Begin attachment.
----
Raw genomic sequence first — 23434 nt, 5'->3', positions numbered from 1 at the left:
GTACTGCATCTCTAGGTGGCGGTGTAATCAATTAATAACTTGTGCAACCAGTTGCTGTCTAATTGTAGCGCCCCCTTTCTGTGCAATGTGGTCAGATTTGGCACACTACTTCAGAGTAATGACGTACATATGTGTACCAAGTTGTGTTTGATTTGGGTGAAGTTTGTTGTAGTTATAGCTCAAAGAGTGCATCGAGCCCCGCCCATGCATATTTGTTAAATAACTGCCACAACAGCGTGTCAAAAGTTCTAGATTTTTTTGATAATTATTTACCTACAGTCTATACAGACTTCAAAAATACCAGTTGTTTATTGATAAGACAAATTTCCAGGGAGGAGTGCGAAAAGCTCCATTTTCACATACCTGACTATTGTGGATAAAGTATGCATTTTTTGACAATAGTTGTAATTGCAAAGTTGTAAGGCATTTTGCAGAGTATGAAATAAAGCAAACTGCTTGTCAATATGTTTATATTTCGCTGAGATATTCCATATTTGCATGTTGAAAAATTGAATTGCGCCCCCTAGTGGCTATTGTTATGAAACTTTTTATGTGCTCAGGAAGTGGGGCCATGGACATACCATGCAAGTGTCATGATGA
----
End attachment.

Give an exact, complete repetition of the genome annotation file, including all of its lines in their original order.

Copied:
Raw genomic sequence first — 23434 nt, 5'->3', positions numbered from 1 at the left:
GTACTGCATCTCTAGGTGGCGGTGTAATCAATTAATAACTTGTGCAACCAGTTGCTGTCTAATTGTAGCGCCCCCTTTCTGTGCAATGTGGTCAGATTTGGCACACTACTTCAGAGTAATGACGTACATATGTGTACCAAGTTGTGTTTGATTTGGGTGAAGTTTGTTGTAGTTATAGCTCAAAGAGTGCATCGAGCCCCGCCCATGCATATTTGTTAAATAACTGCCACAACAGCGTGTCAAAAGTTCTAGATTTTTTTGATAATTATTTACCTACAGTCTATACAGACTTCAAAAATACCAGTTGTTTATTGATAAGACAAATTTCCAGGGAGGAGTGCGAAAAGCTCCATTTTCACATACCTGACTATTGTGGATAAAGTATGCATTTTTTGACAATAGTTGTAATTGCAAAGTTGTAAGGCATTTTGCAGAGTATGAAATAAAGCAAACTGCTTGTCAATATGTTTATATTTCGCTGAGATATTCCATATTTGCATGTTGAAAAATTGAATTGCGCCCCCTAGTGGCTATTGTTATGAAACTTTTTATGTGCTCAGGAAGTGGGGCCATGGACATACCATGCAAGTGTCATGATGA